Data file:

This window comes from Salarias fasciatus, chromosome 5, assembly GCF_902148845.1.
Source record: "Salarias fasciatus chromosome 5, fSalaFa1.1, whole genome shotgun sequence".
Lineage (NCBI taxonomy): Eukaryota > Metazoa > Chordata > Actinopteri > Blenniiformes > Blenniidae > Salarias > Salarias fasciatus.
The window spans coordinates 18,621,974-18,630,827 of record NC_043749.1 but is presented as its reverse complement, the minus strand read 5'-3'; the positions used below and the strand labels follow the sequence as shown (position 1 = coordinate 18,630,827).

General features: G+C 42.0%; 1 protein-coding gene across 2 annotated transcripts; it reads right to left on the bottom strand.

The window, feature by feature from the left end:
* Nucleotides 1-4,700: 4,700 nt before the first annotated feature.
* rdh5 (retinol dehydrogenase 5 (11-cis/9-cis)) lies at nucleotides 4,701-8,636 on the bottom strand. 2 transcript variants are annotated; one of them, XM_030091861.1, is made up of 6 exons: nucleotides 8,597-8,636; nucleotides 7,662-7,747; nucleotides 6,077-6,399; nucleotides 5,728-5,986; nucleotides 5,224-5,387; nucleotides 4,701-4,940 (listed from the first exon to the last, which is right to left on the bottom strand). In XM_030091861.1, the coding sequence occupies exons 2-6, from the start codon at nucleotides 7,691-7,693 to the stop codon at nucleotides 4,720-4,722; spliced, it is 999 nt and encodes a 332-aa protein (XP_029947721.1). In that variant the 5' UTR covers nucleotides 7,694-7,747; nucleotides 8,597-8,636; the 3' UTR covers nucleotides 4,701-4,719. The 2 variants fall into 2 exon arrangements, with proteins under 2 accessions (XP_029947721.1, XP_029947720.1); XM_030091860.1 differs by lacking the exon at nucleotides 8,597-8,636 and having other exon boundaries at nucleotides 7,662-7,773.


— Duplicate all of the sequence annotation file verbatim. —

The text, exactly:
This window comes from Salarias fasciatus, chromosome 5, assembly GCF_902148845.1.
Source record: "Salarias fasciatus chromosome 5, fSalaFa1.1, whole genome shotgun sequence".
Lineage (NCBI taxonomy): Eukaryota > Metazoa > Chordata > Actinopteri > Blenniiformes > Blenniidae > Salarias > Salarias fasciatus.
The window spans coordinates 18,621,974-18,630,827 of record NC_043749.1 but is presented as its reverse complement, the minus strand read 5'-3'; the positions used below and the strand labels follow the sequence as shown (position 1 = coordinate 18,630,827).

General features: G+C 42.0%; 1 protein-coding gene across 2 annotated transcripts; it reads right to left on the bottom strand.

The window, feature by feature from the left end:
* Nucleotides 1-4,700: 4,700 nt before the first annotated feature.
* rdh5 (retinol dehydrogenase 5 (11-cis/9-cis)) lies at nucleotides 4,701-8,636 on the bottom strand. 2 transcript variants are annotated; one of them, XM_030091861.1, is made up of 6 exons: nucleotides 8,597-8,636; nucleotides 7,662-7,747; nucleotides 6,077-6,399; nucleotides 5,728-5,986; nucleotides 5,224-5,387; nucleotides 4,701-4,940 (listed from the first exon to the last, which is right to left on the bottom strand). In XM_030091861.1, the coding sequence occupies exons 2-6, from the start codon at nucleotides 7,691-7,693 to the stop codon at nucleotides 4,720-4,722; spliced, it is 999 nt and encodes a 332-aa protein (XP_029947721.1). In that variant the 5' UTR covers nucleotides 7,694-7,747; nucleotides 8,597-8,636; the 3' UTR covers nucleotides 4,701-4,719. The 2 variants fall into 2 exon arrangements, with proteins under 2 accessions (XP_029947721.1, XP_029947720.1); XM_030091860.1 differs by lacking the exon at nucleotides 8,597-8,636 and having other exon boundaries at nucleotides 7,662-7,773.